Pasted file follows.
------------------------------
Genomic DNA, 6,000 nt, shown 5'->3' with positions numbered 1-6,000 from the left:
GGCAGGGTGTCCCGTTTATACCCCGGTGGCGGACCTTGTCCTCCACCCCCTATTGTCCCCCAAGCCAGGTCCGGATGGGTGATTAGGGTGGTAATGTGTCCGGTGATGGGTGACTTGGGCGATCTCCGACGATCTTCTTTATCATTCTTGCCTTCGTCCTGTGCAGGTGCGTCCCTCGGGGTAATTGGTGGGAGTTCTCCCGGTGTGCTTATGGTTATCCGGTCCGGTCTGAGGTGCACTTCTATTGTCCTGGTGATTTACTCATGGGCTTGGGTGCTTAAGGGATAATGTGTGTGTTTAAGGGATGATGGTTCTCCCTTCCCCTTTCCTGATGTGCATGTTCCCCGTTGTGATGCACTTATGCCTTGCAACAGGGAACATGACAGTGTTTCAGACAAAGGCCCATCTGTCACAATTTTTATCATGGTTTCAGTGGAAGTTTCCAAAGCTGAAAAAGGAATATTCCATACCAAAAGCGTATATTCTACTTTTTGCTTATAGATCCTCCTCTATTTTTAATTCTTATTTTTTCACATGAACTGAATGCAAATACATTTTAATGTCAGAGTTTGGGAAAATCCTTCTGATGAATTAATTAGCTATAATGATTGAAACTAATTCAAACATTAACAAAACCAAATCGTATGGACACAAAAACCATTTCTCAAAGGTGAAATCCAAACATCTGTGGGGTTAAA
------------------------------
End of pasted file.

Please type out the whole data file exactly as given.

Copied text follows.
Genomic DNA, 6,000 nt, shown 5'->3' with positions numbered 1-6,000 from the left:
GGCAGGGTGTCCCGTTTATACCCCGGTGGCGGACCTTGTCCTCCACCCCCTATTGTCCCCCAAGCCAGGTCCGGATGGGTGATTAGGGTGGTAATGTGTCCGGTGATGGGTGACTTGGGCGATCTCCGACGATCTTCTTTATCATTCTTGCCTTCGTCCTGTGCAGGTGCGTCCCTCGGGGTAATTGGTGGGAGTTCTCCCGGTGTGCTTATGGTTATCCGGTCCGGTCTGAGGTGCACTTCTATTGTCCTGGTGATTTACTCATGGGCTTGGGTGCTTAAGGGATAATGTGTGTGTTTAAGGGATGATGGTTCTCCCTTCCCCTTTCCTGATGTGCATGTTCCCCGTTGTGATGCACTTATGCCTTGCAACAGGGAACATGACAGTGTTTCAGACAAAGGCCCATCTGTCACAATTTTTATCATGGTTTCAGTGGAAGTTTCCAAAGCTGAAAAAGGAATATTCCATACCAAAAGCGTATATTCTACTTTTTGCTTATAGATCCTCCTCTATTTTTAATTCTTATTTTTTCACATGAACTGAATGCAAATACATTTTAATGTCAGAGTTTGGGAAAATCCTTCTGATGAATTAATTAGCTATAATGATTGAAACTAATTCAAACATTAACAAAACCAAATCGTATGGACACAAAAACCATTTCTCAAAGGTGAAATCCAAACATCTGTGGGGTTAAA